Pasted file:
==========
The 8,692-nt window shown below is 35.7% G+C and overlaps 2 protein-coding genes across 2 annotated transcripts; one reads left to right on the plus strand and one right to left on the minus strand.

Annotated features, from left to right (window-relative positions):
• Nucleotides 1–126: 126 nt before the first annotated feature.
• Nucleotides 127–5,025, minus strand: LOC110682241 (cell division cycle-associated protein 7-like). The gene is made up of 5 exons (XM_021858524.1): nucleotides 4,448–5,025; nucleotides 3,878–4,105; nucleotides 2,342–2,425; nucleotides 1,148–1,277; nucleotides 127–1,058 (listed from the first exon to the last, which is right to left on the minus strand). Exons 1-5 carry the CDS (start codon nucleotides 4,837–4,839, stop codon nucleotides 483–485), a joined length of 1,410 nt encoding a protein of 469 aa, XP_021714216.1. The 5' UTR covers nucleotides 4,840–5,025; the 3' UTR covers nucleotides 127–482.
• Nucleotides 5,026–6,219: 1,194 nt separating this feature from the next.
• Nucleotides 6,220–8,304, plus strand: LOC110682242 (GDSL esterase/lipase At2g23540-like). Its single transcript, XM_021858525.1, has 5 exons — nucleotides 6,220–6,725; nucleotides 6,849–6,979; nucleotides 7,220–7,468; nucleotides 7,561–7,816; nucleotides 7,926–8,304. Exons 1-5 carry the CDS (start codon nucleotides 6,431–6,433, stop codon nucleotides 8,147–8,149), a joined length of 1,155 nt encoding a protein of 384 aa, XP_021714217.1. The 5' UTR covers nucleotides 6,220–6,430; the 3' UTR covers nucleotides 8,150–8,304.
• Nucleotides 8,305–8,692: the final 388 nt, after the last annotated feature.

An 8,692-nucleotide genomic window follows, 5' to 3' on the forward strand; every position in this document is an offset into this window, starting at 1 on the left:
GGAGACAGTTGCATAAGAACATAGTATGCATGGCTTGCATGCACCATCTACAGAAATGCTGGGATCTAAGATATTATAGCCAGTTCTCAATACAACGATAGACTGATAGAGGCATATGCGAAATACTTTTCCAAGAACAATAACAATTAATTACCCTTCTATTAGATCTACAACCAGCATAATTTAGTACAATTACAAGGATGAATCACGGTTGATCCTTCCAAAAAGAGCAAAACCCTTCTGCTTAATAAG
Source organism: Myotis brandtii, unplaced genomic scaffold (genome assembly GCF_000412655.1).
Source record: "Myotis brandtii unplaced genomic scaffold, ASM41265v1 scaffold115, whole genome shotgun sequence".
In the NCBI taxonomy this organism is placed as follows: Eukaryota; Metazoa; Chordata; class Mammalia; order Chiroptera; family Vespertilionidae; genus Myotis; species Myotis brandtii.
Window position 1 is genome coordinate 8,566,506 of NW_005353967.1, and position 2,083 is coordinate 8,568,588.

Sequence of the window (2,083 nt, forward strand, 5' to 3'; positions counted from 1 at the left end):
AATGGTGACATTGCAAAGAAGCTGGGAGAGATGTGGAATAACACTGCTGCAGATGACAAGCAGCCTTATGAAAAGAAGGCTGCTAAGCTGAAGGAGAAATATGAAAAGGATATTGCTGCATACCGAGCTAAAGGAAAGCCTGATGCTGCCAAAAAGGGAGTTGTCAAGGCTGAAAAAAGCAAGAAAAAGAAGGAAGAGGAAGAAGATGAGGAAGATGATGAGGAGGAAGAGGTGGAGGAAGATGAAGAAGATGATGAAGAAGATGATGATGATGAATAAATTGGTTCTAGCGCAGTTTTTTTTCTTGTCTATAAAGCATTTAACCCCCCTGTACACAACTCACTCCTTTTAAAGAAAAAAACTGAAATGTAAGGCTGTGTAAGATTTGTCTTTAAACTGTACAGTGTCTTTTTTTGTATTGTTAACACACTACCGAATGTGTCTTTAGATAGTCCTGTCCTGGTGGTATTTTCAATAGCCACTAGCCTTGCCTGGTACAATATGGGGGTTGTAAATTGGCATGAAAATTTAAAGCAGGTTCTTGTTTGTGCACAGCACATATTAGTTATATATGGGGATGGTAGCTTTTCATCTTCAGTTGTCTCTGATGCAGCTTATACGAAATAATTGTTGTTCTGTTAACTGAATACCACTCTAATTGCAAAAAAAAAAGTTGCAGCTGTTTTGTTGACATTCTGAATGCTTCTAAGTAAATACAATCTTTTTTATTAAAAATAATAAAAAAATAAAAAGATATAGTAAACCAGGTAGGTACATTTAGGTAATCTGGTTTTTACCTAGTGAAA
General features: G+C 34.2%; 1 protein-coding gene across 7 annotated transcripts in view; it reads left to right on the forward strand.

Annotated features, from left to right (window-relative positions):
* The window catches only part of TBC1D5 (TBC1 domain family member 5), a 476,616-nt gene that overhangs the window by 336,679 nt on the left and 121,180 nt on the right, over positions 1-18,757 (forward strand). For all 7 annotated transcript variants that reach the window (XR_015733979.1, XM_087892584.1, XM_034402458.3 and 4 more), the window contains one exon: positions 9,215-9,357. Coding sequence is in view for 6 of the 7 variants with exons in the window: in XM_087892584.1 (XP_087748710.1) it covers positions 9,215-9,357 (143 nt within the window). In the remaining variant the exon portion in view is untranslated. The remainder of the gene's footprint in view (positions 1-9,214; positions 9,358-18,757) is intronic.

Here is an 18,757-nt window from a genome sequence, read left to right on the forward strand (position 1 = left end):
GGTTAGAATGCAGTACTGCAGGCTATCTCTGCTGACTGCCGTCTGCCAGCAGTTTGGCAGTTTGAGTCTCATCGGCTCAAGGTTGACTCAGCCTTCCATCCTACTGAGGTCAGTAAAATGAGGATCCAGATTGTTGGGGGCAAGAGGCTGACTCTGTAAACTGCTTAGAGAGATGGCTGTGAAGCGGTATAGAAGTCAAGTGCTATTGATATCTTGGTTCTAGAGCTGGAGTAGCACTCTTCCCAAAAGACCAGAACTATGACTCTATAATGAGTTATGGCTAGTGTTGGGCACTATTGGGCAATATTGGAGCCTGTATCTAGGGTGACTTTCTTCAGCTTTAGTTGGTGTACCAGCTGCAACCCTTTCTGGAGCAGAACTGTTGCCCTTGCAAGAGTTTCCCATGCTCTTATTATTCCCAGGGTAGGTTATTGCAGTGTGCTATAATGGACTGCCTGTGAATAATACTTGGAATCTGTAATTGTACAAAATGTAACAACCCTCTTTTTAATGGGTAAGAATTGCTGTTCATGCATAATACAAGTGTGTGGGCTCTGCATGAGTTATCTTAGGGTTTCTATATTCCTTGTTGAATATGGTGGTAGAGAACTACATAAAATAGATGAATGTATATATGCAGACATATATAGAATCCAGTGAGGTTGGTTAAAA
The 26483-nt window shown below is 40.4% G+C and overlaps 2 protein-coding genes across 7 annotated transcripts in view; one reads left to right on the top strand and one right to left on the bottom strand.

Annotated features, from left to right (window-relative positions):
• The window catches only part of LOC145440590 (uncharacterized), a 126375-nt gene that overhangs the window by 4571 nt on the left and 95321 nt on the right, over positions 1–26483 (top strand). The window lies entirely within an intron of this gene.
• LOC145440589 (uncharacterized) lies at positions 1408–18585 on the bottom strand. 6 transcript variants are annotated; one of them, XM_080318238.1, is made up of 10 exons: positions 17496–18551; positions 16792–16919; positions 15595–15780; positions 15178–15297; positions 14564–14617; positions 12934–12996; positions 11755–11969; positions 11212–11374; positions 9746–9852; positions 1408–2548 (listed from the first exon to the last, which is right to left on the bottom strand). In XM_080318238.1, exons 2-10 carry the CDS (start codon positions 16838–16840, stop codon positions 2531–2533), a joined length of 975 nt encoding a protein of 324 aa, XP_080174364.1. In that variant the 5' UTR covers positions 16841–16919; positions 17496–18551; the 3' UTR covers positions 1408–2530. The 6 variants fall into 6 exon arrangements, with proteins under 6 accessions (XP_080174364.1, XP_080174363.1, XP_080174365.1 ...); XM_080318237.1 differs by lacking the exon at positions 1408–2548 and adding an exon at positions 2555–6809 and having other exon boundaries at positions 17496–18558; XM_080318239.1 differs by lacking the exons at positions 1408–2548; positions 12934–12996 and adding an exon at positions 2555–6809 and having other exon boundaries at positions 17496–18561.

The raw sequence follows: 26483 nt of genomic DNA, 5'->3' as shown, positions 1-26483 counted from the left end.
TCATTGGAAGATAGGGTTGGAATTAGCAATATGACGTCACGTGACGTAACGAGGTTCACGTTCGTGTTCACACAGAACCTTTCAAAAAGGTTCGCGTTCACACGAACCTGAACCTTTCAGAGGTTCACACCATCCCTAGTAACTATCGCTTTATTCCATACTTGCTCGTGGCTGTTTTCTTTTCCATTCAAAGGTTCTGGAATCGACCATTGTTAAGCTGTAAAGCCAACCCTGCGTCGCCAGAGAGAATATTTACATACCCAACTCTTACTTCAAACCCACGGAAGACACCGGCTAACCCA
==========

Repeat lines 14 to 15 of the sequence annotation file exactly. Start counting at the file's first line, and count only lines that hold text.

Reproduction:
Sequence of the window (2,083 nt, forward strand, 5' to 3'; positions counted from 1 at the left end):
AATGGTGACATTGCAAAGAAGCTGGGAGAGATGTGGAATAACACTGCTGCAGATGACAAGCAGCCTTATGAAAAGAAGGCTGCTAAGCTGAAGGAGAAATATGAAAAGGATATTGCTGCATACCGAGCTAAAGGAAAGCCTGATGCTGCCAAAAAGGGAGTTGTCAAGGCTGAAAAAAGCAAGAAAAAGAAGGAAGAGGAAGAAGATGAGGAAGATGATGAGGAGGAAGAGGTGGAGGAAGATGAAGAAGATGATGAAGAAGATGATGATGATGAATAAATTGGTTCTAGCGCAGTTTTTTTTCTTGTCTATAAAGCATTTAACCCCCCTGTACACAACTCACTCCTTTTAAAGAAAAAAACTGAAATGTAAGGCTGTGTAAGATTTGTCTTTAAACTGTACAGTGTCTTTTTTTGTATTGTTAACACACTACCGAATGTGTCTTTAGATAGTCCTGTCCTGGTGGTATTTTCAATAGCCACTAGCCTTGCCTGGTACAATATGGGGGTTGTAAATTGGCATGAAAATTTAAAGCAGGTTCTTGTTTGTGCACAGCACATATTAGTTATATATGGGGATGGTAGCTTTTCATCTTCAGTTGTCTCTGATGCAGCTTATACGAAATAATTGTTGTTCTGTTAACTGAATACCACTCTAATTGCAAAAAAAAAAGTTGCAGCTGTTTTGTTGACATTCTGAATGCTTCTAAGTAAATACAATCTTTTTTATTAAAAATAATAAAAAAATAAAAAGATATAGTAAACCAGGTAGGTACATTTAGGTAATCTGGTTTTTACCTAGTGAAA